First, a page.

Home Zone: New kit easily converts recessed lighting to pendants
Mar 02,2007 00:00 by Linda Pescatore

Cancel the electrician: You won't need a professional to transform your recessed lighting to pendants if you use a new kit from Worth Home Products. The company promises that the process is as easy as changing a light bulb, and requires no tools or electrical skills.

Worth just introduced its patent-pending Portfolio Recessed Light Conversion Kit with a choice of three models: a traditional alabaster bell, an amber cone and an industrial-style "shop light" with a satin nickel finish.

RECESS IS OVER - If you can change a light bulb, you can transform recessed lighting to popular pendants using a new kit from Worth Home Products. CNS Photo courtesy of Worth Home Products.

EUROPEAN ACCENT - Even older, `lipped' cabinets can be converted to European hinges with a new product from Rockler Companies. Unlike older butt hinges, the new hinges, also called cup hinges, don't show from the outside and can be self-closing. CNS Photo courtesy of Rockler.

The product is the first of its kind; in fact, safety testing group Underwriters Laboratory had to create a new classification for the kit.

The pendant's cord can be adjusted to your desired length, even after installation. The excess cord wraps neatly around a spindle hidden in the canister that once held the recessed light.

The kit includes the decorative shade, socket adapter, lamp holder and a brushed nickel canopy cover that covers the hole. It works with both line- and low-voltage applications. Because it's so easy to install and remove, it's ideal for renters or anyone who doesn't want to make permanent changes.

Look for the Portfolio Recessed Light Conversion Kit, which retails for $50-$60 depending on style, in the recessed lighting section at Lowe's. For more information visit www.worthhp.com.


Updating old-fashioned cabinetry can make a kitchen look young again, but replacing everything can get expensive. If you'd like to keep costs down by painting or refinishing the doors and changing the knobs, there's still one thing to consider: old, ugly hinges.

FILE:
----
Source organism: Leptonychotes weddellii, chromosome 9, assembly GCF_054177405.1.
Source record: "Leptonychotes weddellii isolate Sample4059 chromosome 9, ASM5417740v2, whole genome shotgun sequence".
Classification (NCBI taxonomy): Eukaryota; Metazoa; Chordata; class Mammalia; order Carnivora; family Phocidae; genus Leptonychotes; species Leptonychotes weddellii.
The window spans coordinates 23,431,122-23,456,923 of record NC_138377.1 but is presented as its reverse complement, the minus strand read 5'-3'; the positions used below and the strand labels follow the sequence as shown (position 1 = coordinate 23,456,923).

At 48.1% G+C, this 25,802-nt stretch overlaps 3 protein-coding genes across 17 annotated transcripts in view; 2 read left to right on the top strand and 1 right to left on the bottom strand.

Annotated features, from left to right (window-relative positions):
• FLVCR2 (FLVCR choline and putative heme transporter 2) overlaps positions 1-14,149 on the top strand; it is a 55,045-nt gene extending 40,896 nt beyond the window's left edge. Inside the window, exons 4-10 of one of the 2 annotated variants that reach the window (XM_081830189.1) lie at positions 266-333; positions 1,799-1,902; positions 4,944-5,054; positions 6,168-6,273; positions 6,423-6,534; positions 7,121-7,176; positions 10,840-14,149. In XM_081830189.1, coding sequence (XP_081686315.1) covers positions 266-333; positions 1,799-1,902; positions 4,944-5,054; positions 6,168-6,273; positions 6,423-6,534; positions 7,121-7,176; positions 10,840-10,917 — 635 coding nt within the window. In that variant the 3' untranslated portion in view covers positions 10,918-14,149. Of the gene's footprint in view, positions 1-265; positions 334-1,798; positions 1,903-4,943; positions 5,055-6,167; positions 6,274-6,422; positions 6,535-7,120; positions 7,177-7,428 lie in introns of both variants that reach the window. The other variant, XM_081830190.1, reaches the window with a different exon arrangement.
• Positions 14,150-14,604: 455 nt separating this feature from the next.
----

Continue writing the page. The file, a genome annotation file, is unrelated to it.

Most older cabinet doors swing on "butt hinges" that are visible from the outside, whereas newer installations often use European-style hinges - also sometimes called "cup hinges" - that are concealed when the door is closed and can be self-closing.

European hinges look more complicated than simple butt hinges, but they are, in fact, easier to keep aligned because they are more "forgiving" - that is, they are adjustable three ways so if the door is hanging a bit off, a turn of a screw will bring everything in line, according to hardware maker Rockler Companies Inc., of Minnesota.

European hinges are even easier to install than traditional hinges, according to Rockler, because they don't require mortising. Also, the hinge's adjustability and the fact that it is hidden give you some "wiggle room" if the placement isn't dead-on, the company says.

However, if your cabinet doors are "lipped" with a three-eighth-inch rim, as many from the 1940s and '50s were, they would not accept a European hinge. That is why Rockler developed a new model that will fit the older cabinets. Their Salice nickel-plated hinge is designed with three-eighth-inch overlay doors in mind.

The hinges sell for $20 and come with a base plate and mounting hardware. They are available at select woodworking stores or online at www.rockler.com.


Imagine never buying bulky detergents or caustic bleaches again, yet still getting your laundry clean, your fabrics fresh-smelling, and your colors bright.

That's the promise of LaundryPure, a compact, wall-mounted appliance that hooks up to your washing machine. LaundryPure infuses incoming water with silver ions, oxygen, peroxides and other gases that bubble into your clothing to lift dirt and odors, according to manufacturer Ecoquest International, of Greeneville, Tenn.

Independent tests showed the silver nanotechnology used by LaundryPure killed more than 99.99 percent of bacteria, the company says. Silver has been used for centuries to keep drinking water pure or, more recently, to fight infection in burn patients, according to professors at the University of Delaware, and an article titled "Synthesis and Antibacterial Properties of Silver Nanoparticles" was recently published in the Journal of Nanoscience and Nanotechnology.

Although the technology sounds cutting edge, the company says it's been used in hotels, hospitals and commercial laundries for more than a decade.

The LaundryPure process eliminates the need for detergent, bleach and even hot water, Ecoquest says, although pretreating is still recommended for stubborn stains. The resulting reduction in energy use and pollution is easier on the environment.

LaundryPure will help people allergic to detergent residue in their clothing and linens. Also, because detergents don't build up in fibers, LaundryPure keeps laundry fluffy and soft, according to Ecoquest.

The suggested price is $747, and remember the price will be offset by your savings on detergents and hot water costs.

LaundryPure is sold through a nationwide network of independent dealers. To find a dealer or to learn more about the product, call 800-989-2299 or visit www.ecoquestintl.com.

© Copley News Service